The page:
ENGLEWOOD, N.J. -- With the gift-giving, the cooking, the decorations and the parties, the holidays can often seem to be more like work than a vacation. Not to mention super stressful when it comes to dealing with family and friends and those we may not see on a regular basis.
One thing that makes holidays difficult is our expectation of holidays past, real or imagined, says Deborah Bunim, PhD, LCSW, a clinical social worker with offices in Englewood and Ridgewood. Dr. Bunim says these ideals often become our standard for what we should be and feel like, which can get in our way of enjoying the best of the season.
Unfortunately, reality cannot often live up to the perceived perfection of the past. "Families change, people die, people move away, friendships shift," she said. "Without a flexible understanding of such changes one can yearn for what was or for what one feels others have instead of finding the joy in the reality of the present."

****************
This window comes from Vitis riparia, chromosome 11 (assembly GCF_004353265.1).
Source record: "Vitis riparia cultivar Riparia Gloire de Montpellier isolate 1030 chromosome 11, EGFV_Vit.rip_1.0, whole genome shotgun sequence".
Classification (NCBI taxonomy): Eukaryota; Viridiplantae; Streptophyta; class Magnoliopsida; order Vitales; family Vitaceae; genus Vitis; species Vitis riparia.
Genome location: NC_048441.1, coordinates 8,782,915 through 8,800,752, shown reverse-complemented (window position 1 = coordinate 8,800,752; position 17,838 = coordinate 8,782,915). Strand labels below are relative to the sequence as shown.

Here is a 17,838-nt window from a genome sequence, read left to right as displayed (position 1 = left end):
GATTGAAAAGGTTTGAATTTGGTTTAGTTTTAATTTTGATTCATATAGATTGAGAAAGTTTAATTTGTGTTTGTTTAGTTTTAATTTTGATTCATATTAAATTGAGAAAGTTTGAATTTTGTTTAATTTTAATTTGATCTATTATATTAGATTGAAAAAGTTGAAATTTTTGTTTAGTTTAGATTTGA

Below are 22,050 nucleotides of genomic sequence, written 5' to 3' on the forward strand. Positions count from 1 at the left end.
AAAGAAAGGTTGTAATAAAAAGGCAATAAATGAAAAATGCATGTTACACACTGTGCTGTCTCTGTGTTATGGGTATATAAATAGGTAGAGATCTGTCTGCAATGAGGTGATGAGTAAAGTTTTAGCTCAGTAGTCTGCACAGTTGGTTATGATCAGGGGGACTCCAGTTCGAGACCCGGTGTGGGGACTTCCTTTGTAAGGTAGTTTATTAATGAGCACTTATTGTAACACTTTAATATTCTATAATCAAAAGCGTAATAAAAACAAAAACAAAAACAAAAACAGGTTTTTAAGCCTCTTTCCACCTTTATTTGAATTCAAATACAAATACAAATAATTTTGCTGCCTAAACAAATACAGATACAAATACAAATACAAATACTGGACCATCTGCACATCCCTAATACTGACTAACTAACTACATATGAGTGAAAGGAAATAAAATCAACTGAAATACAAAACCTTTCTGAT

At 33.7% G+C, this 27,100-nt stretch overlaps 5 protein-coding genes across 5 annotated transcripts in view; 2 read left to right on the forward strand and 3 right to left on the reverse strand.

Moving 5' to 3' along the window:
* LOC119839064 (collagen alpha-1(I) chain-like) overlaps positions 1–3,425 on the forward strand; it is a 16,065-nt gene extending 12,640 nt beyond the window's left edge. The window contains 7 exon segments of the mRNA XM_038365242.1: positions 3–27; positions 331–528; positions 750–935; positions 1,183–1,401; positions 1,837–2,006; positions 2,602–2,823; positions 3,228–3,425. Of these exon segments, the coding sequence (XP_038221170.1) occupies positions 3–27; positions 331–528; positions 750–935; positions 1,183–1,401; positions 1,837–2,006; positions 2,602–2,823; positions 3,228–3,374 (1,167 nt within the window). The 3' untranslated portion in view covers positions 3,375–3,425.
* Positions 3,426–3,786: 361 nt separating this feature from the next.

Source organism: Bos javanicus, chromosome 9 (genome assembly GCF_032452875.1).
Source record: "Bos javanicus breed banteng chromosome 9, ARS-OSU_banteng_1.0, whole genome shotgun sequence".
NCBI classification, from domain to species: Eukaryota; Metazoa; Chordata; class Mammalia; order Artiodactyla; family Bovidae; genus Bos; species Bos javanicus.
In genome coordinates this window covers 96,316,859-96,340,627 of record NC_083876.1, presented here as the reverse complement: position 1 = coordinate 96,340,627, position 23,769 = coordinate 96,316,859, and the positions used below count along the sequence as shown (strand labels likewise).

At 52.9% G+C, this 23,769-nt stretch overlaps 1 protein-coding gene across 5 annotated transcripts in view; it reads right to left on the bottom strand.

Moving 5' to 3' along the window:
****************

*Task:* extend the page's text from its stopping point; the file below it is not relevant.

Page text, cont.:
Another disappointment is when we feel less comfortable around people we think we are supposed to love being around but who we now realize do not make us feel as comfortable as they used to.
Or perhaps when we were younger this or that person did not rub us the wrong way while now they do.This can be for many reasons such as differing political views, off-putting personality traits or rivalries that come up from the past.
Sometimes alcohol makes it worse, bringing on behavior that is inappropriate, making us wish we could head for the door.
When it comes to planning holiday visits with family, remember that often, shorter visits are best, she said. Consider, too, changing that overnight to a one day visit or an even shorter visit if you anticipate disappointment.
"Take stock of people in your life who you feel good around and try to make them part of your holiday," she advised. "Holidays come and go quickly and proportionately are a very small part of life. Focus on making yourself happy and comfortable."
Click here to sign up for Daily Voice's free daily emails and news alerts.